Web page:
You can imagine on the last day how I felt when he came by and told me my jar in my still life was wonderful. I almost cried! I need to shoot my paintings. I have been working all week in the studio on one of three large paintings for a commission due next month! But will try to catch up with my paintings from Florida plus my oil still lifes from the workshop. Before you know it, it will be time to head back to Florida for the Artists in the Gardens in Epcot the last weekend of the month.
Think Spring!

Sunday, February 22, 2009

Siesta (don't think so) Key Painting Adventures

Painting at Selby Gardens: Back row: Ruth Cox, Myrtle Beach; Sandra Babb, Ringgold Ga,;Jacq Baldini, New York. Front: Jacq's sister and Durinda
Jacq is here to teach a two day workshop. She is president and founder of International Plein Air Painters. We met up to paint on Thursday before her workshop starts. I know they will have a wonderful weekend to paint.
Ruth painting at Spanish Point. Ruth is a signature member of IPAP.

Ruth and Sandra enjoying a break from painting

Sandra painting a boat repair building (don't know what else to call it). These two gals are part of the Southern Ladies Art Conference which gets together in different areas when we can to paint plein air and talk art! Since there were three of us this time, I guess you could say we had a "mini" SLAC. I will miss seeing them in late March at Callaway Gardens because I will be a guest artist again this year at Epcot that week. There I will paint with other SLACers, Linda Blondheim, L. Diane Johnson, and Barbara Perrotti.

Out in Sunny Florida, Painting! This is Katie Cundiff's Plein Air Group which meets on Mondays. Katie is represented by M Gallery in Sarasota:

Monday Painters at Ringling Museum: Toni, Eileen, Mary Jo, Marjory, and Katie and Durinda. We had a few more but I missed shooting them at the end of the day. Can you tell our study was on trees?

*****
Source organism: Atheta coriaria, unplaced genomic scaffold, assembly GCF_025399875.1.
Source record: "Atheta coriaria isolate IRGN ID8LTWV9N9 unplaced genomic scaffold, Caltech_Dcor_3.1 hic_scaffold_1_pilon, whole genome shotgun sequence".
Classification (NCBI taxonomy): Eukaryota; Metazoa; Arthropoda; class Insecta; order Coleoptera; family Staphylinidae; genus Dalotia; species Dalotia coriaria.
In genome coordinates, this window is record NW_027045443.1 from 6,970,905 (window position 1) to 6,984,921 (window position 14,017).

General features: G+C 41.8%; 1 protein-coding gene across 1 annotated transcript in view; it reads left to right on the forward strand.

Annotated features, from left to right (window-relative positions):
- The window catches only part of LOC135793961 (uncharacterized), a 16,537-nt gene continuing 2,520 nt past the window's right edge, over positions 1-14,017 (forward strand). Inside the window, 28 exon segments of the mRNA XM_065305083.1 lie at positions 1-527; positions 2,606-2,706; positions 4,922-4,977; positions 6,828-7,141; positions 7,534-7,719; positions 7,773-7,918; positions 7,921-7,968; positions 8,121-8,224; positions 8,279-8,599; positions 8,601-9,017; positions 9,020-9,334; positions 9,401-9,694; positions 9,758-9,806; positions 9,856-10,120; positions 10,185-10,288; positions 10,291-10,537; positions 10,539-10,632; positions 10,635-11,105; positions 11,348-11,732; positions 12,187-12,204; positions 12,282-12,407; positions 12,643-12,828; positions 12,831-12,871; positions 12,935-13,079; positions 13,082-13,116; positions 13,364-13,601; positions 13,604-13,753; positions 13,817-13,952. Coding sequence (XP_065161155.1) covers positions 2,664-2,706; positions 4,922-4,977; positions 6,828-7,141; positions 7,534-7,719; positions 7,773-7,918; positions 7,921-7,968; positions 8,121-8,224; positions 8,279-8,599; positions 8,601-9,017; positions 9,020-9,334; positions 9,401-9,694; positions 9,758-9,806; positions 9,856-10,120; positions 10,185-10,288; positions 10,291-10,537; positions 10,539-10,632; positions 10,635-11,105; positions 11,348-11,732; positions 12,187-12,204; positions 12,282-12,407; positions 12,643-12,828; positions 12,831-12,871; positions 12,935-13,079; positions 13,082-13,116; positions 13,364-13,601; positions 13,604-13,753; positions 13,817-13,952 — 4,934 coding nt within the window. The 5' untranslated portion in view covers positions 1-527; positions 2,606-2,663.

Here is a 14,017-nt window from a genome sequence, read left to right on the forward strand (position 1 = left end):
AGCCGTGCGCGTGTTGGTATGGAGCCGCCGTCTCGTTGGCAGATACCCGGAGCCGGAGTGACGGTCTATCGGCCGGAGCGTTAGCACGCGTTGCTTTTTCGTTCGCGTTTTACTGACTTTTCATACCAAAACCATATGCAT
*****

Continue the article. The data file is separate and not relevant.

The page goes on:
It was so helpful to really study the values and forget the colors for this exercise. I thoroughly enjoyed getting to know this group of painters and working with Katie. She is not only a wonderful painter, but a very informative instructor. I will miss you gals!

It's been a great week of painting. Now to clean up and prepare for my workshop with David Leffel. Yes, I will be inside :-( but I just couldn't pass up the opportunity to work with such a master artist. At least I know I won't be getting green paint all over me next week! (brown, maybe? ;>)
Wishing you a week of wonders!

Sunday, February 15, 2009


This is Katie Cundiff painting with a limited palette at the Ringling Museum. Did you know you could make a landscape with just red, yellow, black, and white? So, no excuses about not having the right tube colors.

On Saturday, I painted with the Tom Lynch en plein air watercolor workshop at Marina Jack's in downtown Sarasota. Tom is here for a week of sessions sponsored by Sarasota Art & Frame. You could choose your days and topics. I took part in the Mountains and Mist day on Wednesday also. Tom really gives you a workout with a series of exercises. My "teacher self" was impressed. He also generously gave each of us one of his prints that he signed.

You never know who you will run into while painting en plein air. Ever get that feeling that someone is watching you? Susie Covert and I enjoyed a morning of painting on Lido Key Beach with our new "friends". Lido has some wonderful trees which sounds strange when you think about a beach, but for painters, it is much more interesting than just the flat white sand on the beach.

We also painted with Suncoast Plein Air Florida at a marina on Thursday in the fog! Usually the fog will lift after a while, but this one didn't. Talk about mixing grays! Do not attempt this from a photo! ;>)
So much to paint and so little time!

I also attended a demo this week at M Gallery. Roger Dale Brown from Nashville was in town and showed how he painted in the studio just like he paints outdoors. He uses his computer screen for his image. This scene was in Ocala where he had painted on location and also took some photos. It was interesting to see how he modified the image from the photo to produce a beautiful composition.

With all these new ideas and information, what shall I do today? Hmmmm....paint?
Wishing you a week of new discoveries!